If I'd have ordered a public inquiry at the time, I'd have probably been castigated because in the run-up to a general election people would have said it was an attempt to get at Andy Coulson who'd been appointed by Cameron. So you can't take today's knowledge and just apply it retrospectively, you have to look at the information that was available at the time.

Despite the despicable invasion of his privacy by The Sun in 2006, Brown himself continued to lend his name to Murdoch’s publications. In March 2008, explaining the government’s action during the financial meltdown, he told Sun readers: “My pledge to the British people - to homeowners, to businesses, to households everywhere - is that I will do nothing that puts the stability of the economy at risk.”

A year later, News International’s papers withdrew their support for New Labour after more than a decade and switched their support to David Cameron. It wasn’t long before Cameron too was drawn into the Murdoch web, bringing former News of the World editor Coulson into Downing Street.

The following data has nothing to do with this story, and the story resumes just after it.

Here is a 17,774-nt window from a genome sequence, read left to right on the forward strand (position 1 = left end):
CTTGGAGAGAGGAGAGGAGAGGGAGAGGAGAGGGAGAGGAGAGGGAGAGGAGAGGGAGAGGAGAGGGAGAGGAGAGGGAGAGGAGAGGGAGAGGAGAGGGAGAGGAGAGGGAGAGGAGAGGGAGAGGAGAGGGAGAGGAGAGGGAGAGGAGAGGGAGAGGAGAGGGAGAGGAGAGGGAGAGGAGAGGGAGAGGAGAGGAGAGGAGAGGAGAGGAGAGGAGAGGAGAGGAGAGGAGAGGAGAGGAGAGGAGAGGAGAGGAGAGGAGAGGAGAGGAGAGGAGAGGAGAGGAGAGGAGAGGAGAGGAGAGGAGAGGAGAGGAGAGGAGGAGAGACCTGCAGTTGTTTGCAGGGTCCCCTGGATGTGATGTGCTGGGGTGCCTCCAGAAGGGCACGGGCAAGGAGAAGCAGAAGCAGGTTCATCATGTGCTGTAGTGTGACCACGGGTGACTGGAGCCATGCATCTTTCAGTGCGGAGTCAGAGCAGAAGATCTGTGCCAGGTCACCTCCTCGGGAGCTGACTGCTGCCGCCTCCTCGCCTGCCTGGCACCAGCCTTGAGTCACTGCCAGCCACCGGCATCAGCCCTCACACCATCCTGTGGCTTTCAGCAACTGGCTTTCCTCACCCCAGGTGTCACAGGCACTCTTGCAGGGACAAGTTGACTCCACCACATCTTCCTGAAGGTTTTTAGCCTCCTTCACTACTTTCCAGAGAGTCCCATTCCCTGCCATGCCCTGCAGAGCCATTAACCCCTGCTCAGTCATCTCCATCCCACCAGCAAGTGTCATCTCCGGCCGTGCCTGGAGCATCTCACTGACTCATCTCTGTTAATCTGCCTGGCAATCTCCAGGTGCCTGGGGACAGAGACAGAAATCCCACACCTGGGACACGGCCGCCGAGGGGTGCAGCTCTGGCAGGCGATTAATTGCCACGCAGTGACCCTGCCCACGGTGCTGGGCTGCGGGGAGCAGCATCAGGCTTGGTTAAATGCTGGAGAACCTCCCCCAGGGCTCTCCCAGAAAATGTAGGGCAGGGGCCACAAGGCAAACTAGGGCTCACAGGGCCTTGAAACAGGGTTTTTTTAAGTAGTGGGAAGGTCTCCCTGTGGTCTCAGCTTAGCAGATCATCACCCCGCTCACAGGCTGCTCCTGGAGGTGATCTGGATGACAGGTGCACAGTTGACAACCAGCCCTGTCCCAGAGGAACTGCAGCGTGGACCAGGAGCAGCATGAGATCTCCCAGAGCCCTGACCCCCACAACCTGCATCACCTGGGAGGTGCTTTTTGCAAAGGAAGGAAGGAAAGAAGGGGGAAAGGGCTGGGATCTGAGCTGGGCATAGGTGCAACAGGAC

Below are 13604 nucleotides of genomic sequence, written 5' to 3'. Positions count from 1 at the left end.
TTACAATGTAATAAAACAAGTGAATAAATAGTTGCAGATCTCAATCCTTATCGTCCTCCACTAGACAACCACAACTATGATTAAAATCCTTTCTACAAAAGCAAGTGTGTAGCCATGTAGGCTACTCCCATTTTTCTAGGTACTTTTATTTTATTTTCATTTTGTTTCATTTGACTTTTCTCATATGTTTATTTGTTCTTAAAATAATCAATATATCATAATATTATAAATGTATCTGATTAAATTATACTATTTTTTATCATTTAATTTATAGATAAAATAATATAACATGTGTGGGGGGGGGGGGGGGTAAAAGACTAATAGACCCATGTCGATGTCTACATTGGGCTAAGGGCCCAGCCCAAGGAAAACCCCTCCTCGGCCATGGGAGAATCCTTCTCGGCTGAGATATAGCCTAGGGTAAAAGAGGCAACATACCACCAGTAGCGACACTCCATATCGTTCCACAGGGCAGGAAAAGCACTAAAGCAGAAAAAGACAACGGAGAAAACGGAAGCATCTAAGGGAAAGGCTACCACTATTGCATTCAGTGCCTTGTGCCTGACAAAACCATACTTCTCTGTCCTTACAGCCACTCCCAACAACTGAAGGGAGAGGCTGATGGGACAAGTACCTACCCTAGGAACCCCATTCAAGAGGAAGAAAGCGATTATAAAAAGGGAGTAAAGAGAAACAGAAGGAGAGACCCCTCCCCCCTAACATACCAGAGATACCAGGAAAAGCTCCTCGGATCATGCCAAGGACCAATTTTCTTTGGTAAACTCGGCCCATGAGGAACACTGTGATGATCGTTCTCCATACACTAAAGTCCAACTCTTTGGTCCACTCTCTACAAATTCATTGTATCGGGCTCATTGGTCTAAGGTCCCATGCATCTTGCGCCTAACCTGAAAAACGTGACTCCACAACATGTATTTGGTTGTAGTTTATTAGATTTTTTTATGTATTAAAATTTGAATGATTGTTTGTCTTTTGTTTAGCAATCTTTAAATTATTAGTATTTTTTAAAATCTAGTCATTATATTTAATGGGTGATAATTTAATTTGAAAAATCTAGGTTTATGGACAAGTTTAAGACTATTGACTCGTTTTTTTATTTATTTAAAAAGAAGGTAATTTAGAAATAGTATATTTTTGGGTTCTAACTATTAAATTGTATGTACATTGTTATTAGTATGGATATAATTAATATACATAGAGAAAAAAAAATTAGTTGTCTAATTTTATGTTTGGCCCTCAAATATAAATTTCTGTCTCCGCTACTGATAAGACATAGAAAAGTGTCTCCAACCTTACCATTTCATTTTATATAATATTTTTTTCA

After just 14 months in office, the Coalition is staggering from pillar to post, buffeted not just by the scandal but by innumerable economic problems and a widespread hostility to everything it stands for. With the lid now blown off the incestuous relationships between police, Murdoch, New Labour and the Tories, a full-blown political, not to say constitutional crisis, is gathering steam.

Paul Feldman
Communications editor
12 July 2011

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Jonathan says: